Arranging Mazurkas by Karol Szymanowski | Afdrukken |
woensdag, 13 juli 2011 22:09

In January to July 2006, I arranged eight Mazurkas from the cycle of twenty of Opus 50 by Karol Szymanowski.
These eight mazurkas are scored for 8 woodwinds, 5 brass, double bass, harp and percussion.
Why did I start the project? First of all for personal reasons: I live with these Mazurkas for over 20 years and feel a personal affection with the music. The style, tone color, originality and variety of musical ideas and overall quality is overwhelming.
The second reason, and most important for the realisation of the project, is the commission by the Chamber Orchestra of the Free University Amsterdam with the intention to perform the pieces in the autumn project of 2006. While playing the violin and viola in this ensemble for a long time it feels as a great honor to arrange this music, and to rehearse and play it with my friends and conductor Daan Admiraal.
Although the Mazurkas are written specifically for the piano and with use of al its possibilities it offers real, excellent piano music, there are abundant vocal lines in the music, as well as orchestral color, that is almost there when played on the piano. The original polyphonic writing by Szymanowski is very suitable for ensemble playing.
Why winds? I feel that the music asks for an heterogeneous sound of individual players. Could we play them as if we were a folk band?
Also the polyphony and bitonality translate easily into the sound of wind instruments.
Rubato is asked for frequently by Szymanowski. And where it is not noted explicitly (with text or tenuto signs) it is in the tradition of Chopin and the Mazurka folk tradition to stress the form and phrasing of the music by rubato playing.
But how can you play rubato in an ensemble? It will ask some coordination by the conductor, but before all, communication between the musicians to feel the rubato and the ‘groove’ of the music, to know who is in the lead.
Szymanowski’s own orchestrations are often very abundant, rich, calling Richard Strauss or Ravel to mind. Within the same period of the Mazurkas (1924-25) we could recall the Stabat Mater (1925-26), the Fourth Symphony (1932) and the Second Violin Concerto (1933) for comparison. From the Stabat Mater onwards, there is the inspiration of folk music from the Goral region where Szymanowski lived in the twenties of the last century.
The Mazurkas are far more reduced, sometimes almost miniature-like and aforistic in form and texture. But in comparison to Chopin or Schumann there is a more rough, rural sound aesthetics. Although Debussy and Ravel are not far away in some symphonic works as well as in the harmonics of some mazurkas, e.g. Nr.XX, Szymanowski achieves an individuality of sound that moves away from the impressionistic polished instrumentation of the French masters.

Freedom in orchestration?

Arranging the Mazurkas for such a large ensemble offers possibilities that the single piano lacks. Where the simplicity of some pieces is also an attraction, I felt the need to extend the material in some places with a supplementary polyphonic line. Sometimes in parallel iso-rhythmic movement (e.g. Nr.IV), where a solo voice meets enriched harmony. In some other places for one measure or so extra canonic developments are added (Nr.I, VIII).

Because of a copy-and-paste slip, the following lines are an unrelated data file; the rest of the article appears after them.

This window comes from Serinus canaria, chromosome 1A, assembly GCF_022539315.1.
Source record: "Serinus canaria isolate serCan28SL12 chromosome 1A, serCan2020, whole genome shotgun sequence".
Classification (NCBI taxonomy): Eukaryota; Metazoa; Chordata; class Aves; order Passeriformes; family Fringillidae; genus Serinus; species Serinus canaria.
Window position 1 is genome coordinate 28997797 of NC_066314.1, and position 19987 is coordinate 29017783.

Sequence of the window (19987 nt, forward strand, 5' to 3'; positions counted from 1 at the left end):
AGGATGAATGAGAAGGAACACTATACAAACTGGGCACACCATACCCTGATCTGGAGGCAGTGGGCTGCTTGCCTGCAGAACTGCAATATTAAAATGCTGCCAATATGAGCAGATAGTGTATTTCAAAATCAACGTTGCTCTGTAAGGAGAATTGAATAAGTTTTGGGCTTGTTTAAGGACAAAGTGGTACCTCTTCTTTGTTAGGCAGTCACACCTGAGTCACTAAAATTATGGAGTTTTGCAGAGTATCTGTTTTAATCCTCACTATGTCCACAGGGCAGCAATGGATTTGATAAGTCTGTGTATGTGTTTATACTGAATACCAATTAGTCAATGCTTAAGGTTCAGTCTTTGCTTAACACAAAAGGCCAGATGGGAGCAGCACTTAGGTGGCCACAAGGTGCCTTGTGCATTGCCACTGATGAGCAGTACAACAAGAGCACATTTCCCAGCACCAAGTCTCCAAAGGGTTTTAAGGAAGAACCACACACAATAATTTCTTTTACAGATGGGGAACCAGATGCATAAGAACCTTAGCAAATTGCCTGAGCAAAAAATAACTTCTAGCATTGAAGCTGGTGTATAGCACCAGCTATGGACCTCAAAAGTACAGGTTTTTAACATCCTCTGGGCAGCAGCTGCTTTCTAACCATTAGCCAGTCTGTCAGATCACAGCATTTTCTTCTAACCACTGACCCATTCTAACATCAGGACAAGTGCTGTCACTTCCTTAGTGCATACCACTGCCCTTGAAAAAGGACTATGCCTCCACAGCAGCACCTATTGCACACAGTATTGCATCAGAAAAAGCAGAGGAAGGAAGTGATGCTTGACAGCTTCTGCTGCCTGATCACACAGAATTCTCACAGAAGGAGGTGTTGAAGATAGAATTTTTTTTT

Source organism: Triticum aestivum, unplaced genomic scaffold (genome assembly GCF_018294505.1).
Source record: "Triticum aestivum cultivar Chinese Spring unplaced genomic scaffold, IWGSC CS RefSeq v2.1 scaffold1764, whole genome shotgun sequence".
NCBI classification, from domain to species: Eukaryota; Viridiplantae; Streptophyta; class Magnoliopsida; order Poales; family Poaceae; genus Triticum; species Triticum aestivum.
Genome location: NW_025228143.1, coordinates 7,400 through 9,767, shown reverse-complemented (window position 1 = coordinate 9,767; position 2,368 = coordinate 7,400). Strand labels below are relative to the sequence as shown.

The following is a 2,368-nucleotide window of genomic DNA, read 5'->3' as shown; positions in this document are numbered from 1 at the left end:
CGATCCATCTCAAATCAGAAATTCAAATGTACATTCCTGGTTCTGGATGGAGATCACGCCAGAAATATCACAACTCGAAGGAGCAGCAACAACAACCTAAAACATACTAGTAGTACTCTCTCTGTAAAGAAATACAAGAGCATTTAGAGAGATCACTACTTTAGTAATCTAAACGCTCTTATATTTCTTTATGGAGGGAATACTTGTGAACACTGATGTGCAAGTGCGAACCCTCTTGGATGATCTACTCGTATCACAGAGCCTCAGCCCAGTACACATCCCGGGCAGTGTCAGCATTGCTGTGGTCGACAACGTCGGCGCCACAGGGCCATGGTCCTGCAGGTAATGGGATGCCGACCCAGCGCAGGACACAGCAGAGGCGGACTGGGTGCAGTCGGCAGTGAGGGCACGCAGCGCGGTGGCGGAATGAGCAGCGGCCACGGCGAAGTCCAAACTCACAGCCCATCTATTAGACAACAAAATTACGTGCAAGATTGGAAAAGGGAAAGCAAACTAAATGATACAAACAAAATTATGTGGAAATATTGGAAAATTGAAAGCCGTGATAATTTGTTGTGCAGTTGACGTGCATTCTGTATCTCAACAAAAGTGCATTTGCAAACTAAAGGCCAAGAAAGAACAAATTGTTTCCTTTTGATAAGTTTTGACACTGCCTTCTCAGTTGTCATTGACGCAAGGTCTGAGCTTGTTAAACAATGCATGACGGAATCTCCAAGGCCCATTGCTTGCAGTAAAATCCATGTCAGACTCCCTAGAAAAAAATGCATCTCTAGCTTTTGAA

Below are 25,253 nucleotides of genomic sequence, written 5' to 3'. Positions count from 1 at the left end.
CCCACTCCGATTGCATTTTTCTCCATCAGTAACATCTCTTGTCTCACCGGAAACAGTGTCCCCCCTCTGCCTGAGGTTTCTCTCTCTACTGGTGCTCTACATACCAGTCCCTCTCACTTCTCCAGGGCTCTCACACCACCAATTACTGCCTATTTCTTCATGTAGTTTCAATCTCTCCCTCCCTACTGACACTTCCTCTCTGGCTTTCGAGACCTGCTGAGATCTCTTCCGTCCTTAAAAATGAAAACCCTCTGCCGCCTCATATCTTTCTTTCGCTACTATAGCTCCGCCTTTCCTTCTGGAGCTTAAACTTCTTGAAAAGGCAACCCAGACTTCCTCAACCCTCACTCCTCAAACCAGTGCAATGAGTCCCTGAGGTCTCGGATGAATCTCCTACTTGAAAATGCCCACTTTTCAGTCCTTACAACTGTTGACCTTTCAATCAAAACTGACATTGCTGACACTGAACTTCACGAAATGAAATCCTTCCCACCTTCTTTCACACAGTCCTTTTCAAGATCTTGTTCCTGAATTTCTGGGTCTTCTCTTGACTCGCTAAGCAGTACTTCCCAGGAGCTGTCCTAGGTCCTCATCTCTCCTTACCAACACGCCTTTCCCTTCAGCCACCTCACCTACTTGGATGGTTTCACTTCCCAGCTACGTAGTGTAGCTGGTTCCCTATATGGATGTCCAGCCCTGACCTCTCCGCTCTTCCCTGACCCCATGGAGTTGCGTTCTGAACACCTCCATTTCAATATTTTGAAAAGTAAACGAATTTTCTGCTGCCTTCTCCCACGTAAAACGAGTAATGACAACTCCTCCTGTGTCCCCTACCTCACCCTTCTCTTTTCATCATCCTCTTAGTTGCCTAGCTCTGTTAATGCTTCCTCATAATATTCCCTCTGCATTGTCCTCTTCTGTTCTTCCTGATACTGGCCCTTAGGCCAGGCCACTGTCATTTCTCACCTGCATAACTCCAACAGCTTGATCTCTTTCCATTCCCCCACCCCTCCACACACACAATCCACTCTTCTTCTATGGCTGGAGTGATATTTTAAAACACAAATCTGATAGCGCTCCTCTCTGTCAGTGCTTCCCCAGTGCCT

Orchestration brings at performance the element of ensemble playing, interaction and communication. Especially in the music of Szymanowski with its rubato and polyphony the ensemble interaction is an attractive perspective.

Symphonic writing

As in the music of Szymanowski - the orchestration is not only for wind soloist ensemble, but also symphonic. Symphonic in the sense of alternation of solo playing, duo- and solo group playing with ensemble harmonic and rhythmic development.
In some passages Szymanowski uses up to ten separate tones in the chords and melody lines. Of course this differentiation and interplay of solo and symphonic sounds is attractive for playing and listening to the music. It also offers an opportunity to use such a large ensemble in a flexible and varied way.
Percussion plays a sustaining but substantial role in the orchestration. Mainly the standard available percussion instruments and timpani are used; apart from a bell, some crotales and a cowbell no melody percussion is used. The percussion serves two aims.
First to enrich the overtone harmonics of the winds to gain tone color and expression. Therefore most of the percussion is in the lowest dynamic regions.
Secondly the percussion supports the dance quality of the music.
The harp plays a more supportive role in Mazurka Nrs.I,III,XII and has a more extensive role in Nr.XIII. I have tried my hand at an Harp introduction for this Nr.XIII Mazurka, where some of the material is reused to explore bitonal scale harmonics within the harp sound.
A substantial role is also given to the brass section. This is of course a matter of tone quality, and also Szymanowski’s music is very expansive, and therefore the power of brass is really felt and used.
But in contrast the intimacy of playing very softly at the edge of hearing is important, almost as a theme in itself in the orchestration. Especially where solo voices are accompanied by higher melodic and harmonic lines the dynamic balance is essential to the result. Above all the magic of expansion from whispering to ecstatic gestures lifts the music up above the level of outdoor amusement that is associated with wind music too much.

Marien Abspoel July 25th 2006

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